Friday, February 1, 2008
Lost "Boys" - finally coming to DVD
Mart Crowley's The Boys in the Band will (finally) be released on DVD in May 2008!
Written for the stage before Stonewall and produced for film while the riots happened, this film was one of the first to include a nearly entirely gay ensemble. Considered by many to be a landmark in gay representation in cinema, it has left many confused as to why it took so long to be released on DVD.
Historically and politically significant despite (or because of) the pervading self-loathing and wallowing self-pity of its gay characters, The Boys in the Band is a stage-bound, hyperventilating comedy-drama about eight friends who get together for a simple birthday party. What ensues during the course of the evening are enough emotion, acid-laced barbs and self-analysis to last a lifetime.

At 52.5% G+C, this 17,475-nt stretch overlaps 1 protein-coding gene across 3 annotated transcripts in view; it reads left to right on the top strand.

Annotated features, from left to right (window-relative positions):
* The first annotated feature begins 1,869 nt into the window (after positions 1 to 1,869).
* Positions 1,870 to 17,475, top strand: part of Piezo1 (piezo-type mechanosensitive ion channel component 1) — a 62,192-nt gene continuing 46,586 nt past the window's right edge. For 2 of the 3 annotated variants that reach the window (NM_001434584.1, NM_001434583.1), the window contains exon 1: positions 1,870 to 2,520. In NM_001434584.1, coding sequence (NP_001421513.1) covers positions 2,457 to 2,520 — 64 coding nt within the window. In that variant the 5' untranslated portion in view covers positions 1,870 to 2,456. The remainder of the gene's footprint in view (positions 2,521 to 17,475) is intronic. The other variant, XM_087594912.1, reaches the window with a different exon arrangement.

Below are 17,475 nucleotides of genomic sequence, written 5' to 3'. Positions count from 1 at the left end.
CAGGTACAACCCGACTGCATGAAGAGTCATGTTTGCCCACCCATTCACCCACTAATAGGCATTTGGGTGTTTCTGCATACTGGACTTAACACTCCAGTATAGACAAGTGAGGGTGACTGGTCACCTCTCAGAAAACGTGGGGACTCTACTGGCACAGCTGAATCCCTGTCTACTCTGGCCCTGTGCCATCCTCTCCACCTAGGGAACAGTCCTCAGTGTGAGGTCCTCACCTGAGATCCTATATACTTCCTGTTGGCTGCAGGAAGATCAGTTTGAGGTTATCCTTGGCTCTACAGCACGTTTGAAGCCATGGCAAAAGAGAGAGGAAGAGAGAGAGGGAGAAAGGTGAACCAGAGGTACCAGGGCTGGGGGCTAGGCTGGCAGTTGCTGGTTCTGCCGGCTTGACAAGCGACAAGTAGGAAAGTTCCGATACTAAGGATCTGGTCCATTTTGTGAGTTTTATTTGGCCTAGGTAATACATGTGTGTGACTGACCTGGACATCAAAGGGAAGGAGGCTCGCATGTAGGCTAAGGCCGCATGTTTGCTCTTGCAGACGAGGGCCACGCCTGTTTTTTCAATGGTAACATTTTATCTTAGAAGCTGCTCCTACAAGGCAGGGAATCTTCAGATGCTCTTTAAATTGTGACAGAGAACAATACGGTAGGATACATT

The film starred the entire original stage cast, many of which have since died of AIDS related illnesses.
Here is the roll-call:
Peter White (alan) He is still working in features (Flubber, Armeggedon) & TV.
Larry Luckinbill (hank) married Desilu heiress Lucy Arnaz. He still acts, as recently as 2003 on Broadway in Cabaret as tragic "Herr Shultz".
Kenneth Nelson (michael) 1930-1993
He died of AIDS in London, but worked in films thru 1990.
Leonard Frey (harold) 1938-1988
He got an Oscar nom for Fiddler on the Roof role - died of AIDS in NYC - worked in tv and films thru 1987.
Cliff Gorman (emory) 1936-2002
He died of leukemia in NYC (worked thru 1999 in films & TV).
Frederick Combs (donald) 1935-1992
He died in LA of AIDS (worked in tv/theatre).
Keith Prentice (larry) 1940-1992
He died of cancer in Ohio (acted in Mary Martin's The Sound of Music on Broadway -- and in 1980's Cruising).
Robert La Tournex (cowboy)
He died of AIDS in 1986.
"What I am, Michael, is a 32-year-old, ugly, pock-marked, Jew fairy. And if it takes me a while to pull myself together and if I smoke a little grass before I can get up the nerve to show this face to the world, it's nobody's goddamn business but my own."
-Harold, on explaining his lateness to his own birthday party